Dave Parker has appeared in our Card of the Day series four times, but just two of those were solo articles. The other two times showed him with other Pittsburgh Pirates players. I already took care of his big card, featuring his 1974 rookie. Eight months ago, he was our first 1977 Kellogg’s card in this series. Today is Parker’s 71st birthday, so he gets his third solo article.
At first I was going to search through his card options, looking for something new or some set I haven’t used yet, but almost immediately I saw his 1976 Topps card and said “That’s my choice”, to no one in particular. I’m not a huge fan of the 1976 Topps set design, but I don’t hate it. It rates behind the 1970 and 1971 sets in the top tier, and just behind the 1974 set in the second tier. One thing that helps the overall appeal of the 1976 set is how bad the next four sets looked, as Topps got lazy with their designs (and photo quality in 1977, what an awful set), not knowing that two sharks named Fleer and Donruss were coming up after them. Topps was ready for them and came out with the great looking 1981 set.
I did not pick the 1976 card of Parker because I dislike the 1977-80 sets. I actually like all of his cards during that four-year run except the 1979 one. I picked the 1976 set because it has a great looking pose for Parker, who they caught in a game action shot. So here’s a look at card #185, featuring All-Star outfielder Dave Parker.
Here’s the front of the card:
See that? I built it up and it didn’t disappoint. That’s a great action shot of the Cobra, no doubt lining a double in the right-center gap. I’m basing that on nothing other than where he is looking and the fact that he hit 35 doubles in 1975. What gives this set bonus points is the players in the bottom left corner matched up to the position they played. Outfielders would get that pose, while catchers would get a specific one, pitchers, etc. The design would be decent without that little guy, but it adds a nice touch to the card.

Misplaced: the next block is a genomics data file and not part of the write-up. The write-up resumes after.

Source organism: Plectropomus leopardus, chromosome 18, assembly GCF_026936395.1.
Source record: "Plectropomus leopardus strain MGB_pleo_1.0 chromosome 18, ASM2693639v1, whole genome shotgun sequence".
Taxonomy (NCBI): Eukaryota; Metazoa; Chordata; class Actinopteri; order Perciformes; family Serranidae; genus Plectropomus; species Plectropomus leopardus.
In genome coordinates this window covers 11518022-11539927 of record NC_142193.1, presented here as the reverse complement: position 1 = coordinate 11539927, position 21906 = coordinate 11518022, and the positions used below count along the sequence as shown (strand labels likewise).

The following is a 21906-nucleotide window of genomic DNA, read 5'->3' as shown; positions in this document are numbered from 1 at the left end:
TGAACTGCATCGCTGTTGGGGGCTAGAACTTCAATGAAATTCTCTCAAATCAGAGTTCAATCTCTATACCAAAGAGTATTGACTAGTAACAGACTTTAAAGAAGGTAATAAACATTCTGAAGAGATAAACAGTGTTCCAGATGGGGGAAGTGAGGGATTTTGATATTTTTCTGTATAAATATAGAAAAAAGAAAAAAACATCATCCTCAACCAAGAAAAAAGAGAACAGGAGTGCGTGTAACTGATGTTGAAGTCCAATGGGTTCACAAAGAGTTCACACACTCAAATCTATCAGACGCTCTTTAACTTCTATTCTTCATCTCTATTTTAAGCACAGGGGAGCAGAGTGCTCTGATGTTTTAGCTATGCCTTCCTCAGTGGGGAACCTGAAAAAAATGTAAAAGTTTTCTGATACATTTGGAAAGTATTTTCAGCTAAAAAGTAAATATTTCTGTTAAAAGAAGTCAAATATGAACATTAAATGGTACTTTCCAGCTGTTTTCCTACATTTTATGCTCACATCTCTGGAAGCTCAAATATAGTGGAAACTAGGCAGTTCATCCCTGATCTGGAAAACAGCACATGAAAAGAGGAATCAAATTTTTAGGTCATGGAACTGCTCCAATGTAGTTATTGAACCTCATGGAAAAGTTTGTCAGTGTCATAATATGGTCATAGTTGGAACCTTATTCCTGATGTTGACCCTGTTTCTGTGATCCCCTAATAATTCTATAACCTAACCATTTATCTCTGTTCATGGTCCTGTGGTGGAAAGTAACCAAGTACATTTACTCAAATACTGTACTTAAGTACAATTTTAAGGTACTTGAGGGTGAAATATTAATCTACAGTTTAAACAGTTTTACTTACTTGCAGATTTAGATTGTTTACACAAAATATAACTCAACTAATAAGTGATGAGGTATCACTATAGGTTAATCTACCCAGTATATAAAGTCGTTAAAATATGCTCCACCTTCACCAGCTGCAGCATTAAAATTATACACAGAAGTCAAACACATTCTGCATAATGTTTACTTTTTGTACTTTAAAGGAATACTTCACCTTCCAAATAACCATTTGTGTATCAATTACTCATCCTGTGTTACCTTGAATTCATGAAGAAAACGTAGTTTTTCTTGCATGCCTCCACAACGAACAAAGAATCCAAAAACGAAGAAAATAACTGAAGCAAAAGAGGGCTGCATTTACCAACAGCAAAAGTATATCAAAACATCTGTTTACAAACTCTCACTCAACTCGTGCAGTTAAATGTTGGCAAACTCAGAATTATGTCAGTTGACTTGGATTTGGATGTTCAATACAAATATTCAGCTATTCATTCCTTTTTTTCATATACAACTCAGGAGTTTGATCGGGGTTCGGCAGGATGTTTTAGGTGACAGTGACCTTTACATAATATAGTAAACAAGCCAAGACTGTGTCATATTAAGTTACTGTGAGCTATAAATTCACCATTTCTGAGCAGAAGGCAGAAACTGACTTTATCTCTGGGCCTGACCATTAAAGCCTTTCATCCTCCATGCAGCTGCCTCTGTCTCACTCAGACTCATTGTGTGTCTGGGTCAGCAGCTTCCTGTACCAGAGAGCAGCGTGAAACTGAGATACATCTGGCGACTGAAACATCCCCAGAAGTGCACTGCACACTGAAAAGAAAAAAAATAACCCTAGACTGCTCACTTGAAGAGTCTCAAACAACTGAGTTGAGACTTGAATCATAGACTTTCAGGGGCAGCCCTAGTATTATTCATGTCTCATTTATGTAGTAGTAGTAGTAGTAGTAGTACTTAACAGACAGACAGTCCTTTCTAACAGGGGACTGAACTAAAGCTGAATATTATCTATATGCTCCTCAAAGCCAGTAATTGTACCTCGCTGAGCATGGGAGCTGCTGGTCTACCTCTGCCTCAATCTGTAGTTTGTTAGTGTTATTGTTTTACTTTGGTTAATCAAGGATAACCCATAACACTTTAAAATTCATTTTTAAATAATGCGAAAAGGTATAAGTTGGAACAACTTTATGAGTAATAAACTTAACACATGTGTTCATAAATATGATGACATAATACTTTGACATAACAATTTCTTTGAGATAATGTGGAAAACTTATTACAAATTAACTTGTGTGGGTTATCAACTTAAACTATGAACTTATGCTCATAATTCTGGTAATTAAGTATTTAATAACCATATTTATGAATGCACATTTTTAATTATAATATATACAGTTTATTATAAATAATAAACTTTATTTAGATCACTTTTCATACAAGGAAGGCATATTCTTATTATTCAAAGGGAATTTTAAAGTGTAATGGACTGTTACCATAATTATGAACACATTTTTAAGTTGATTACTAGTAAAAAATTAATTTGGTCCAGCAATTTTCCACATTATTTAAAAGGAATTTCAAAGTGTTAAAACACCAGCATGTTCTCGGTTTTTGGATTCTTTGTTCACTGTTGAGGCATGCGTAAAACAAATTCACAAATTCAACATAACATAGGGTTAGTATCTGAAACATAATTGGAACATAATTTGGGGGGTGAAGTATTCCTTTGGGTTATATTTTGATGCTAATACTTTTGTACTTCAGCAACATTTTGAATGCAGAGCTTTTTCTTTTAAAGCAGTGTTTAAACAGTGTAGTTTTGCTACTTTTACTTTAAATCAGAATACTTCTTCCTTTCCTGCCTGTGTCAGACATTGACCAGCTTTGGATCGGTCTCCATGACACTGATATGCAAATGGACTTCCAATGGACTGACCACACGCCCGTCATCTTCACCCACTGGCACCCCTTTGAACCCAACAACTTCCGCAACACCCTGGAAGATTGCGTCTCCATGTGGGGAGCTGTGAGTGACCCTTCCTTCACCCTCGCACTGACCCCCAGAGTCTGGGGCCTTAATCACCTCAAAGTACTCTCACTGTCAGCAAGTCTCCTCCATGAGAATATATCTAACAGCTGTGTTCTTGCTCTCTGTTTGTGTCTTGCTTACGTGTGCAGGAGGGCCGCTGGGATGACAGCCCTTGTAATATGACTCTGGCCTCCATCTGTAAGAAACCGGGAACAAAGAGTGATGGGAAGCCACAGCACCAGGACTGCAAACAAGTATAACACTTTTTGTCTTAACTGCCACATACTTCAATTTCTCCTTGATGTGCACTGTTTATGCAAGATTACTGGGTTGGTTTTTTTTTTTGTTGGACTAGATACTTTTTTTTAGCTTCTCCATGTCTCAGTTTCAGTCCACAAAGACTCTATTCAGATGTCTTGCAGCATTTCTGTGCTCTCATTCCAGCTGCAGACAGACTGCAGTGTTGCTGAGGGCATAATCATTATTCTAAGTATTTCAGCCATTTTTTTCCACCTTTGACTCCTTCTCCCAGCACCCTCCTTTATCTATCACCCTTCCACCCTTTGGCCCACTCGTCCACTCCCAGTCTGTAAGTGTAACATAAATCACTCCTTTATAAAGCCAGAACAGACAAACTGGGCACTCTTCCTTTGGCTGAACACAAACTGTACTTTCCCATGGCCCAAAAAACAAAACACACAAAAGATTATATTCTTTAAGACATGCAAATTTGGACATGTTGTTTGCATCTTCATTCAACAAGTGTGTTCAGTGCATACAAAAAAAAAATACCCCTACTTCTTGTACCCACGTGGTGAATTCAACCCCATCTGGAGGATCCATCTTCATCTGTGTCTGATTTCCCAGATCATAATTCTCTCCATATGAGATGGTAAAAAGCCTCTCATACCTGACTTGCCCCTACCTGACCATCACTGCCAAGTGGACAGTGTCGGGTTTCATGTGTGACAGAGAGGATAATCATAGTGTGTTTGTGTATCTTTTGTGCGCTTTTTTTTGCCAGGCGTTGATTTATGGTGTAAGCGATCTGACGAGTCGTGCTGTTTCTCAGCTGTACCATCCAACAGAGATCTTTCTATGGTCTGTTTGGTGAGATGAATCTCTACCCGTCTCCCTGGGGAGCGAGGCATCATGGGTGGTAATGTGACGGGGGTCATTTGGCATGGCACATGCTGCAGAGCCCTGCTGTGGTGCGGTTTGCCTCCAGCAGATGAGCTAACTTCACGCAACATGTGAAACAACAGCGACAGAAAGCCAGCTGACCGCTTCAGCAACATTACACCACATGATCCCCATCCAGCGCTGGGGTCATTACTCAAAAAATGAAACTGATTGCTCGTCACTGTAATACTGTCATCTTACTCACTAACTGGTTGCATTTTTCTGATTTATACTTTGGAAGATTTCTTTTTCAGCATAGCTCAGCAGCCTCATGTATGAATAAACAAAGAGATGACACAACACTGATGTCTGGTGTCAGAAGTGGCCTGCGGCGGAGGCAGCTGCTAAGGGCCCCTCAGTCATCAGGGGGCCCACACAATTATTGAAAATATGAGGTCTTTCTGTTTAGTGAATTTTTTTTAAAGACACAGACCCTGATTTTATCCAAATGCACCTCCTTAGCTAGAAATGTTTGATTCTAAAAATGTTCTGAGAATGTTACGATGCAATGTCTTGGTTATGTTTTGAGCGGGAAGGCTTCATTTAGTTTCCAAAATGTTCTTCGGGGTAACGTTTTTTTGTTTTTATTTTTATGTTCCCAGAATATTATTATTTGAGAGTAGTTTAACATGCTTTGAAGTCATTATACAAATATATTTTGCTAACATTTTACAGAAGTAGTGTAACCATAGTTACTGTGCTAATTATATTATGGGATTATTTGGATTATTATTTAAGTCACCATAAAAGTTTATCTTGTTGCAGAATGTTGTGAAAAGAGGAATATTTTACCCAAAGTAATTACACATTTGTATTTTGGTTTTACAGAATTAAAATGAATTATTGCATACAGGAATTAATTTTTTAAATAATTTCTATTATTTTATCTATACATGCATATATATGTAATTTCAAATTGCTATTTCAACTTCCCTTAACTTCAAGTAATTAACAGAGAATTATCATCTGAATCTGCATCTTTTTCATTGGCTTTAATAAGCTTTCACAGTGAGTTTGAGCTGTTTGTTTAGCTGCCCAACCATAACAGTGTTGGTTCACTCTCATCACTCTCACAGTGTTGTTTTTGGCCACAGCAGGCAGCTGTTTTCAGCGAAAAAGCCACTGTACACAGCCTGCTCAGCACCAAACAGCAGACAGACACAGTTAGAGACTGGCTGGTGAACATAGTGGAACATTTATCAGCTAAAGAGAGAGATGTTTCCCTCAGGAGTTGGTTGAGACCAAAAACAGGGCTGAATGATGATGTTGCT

I always say I like when card designs match colors with the team. All of the extra green here makes it hard to say it goes well with the Pirates uniforms, but the box with Parker’s name covers the color match part nicely. I think that is why this design works well. The articles here always talk about how the Pirates cards look (especially the 1981 match) in each set, but when I talk about my favorites, I talk about the entire sets. Let’s face it, the Pirates cards almost always look the best, right?
Here’s the back of the card:
The back has a nice little baseball/bat design for the number and left side of the card. The actual print I can do without. The scan here is bigger than what you would see in hand, plus Parker didn’t have a ton of stats at this point. Imagine trying to read his lifetime stats, written all small, and in brown printing on a dark green background. Who came up with that color choice, I want to give them a bill for my last pair of glasses.
If you’re interested in this card, you’ll be as happy as Dave Parker on his birthday when you find out that Ebay has tons of options to fit your price range. There are approximately 150 options, including a very rare PSA 10, which has a $3,275 price tag. You go down one grade and you can get a PSA 9 for $170. A PSA 8 can be had around $50, which is also the top-end for his autographed copies, which go down into the $30-$35 range as well. If you don’t want a high grade copy, you can get a decent one for as low as $4-$5, with some lower grade copies going cheaper. This set trades fairly well, with 50 sold copies in the last three months.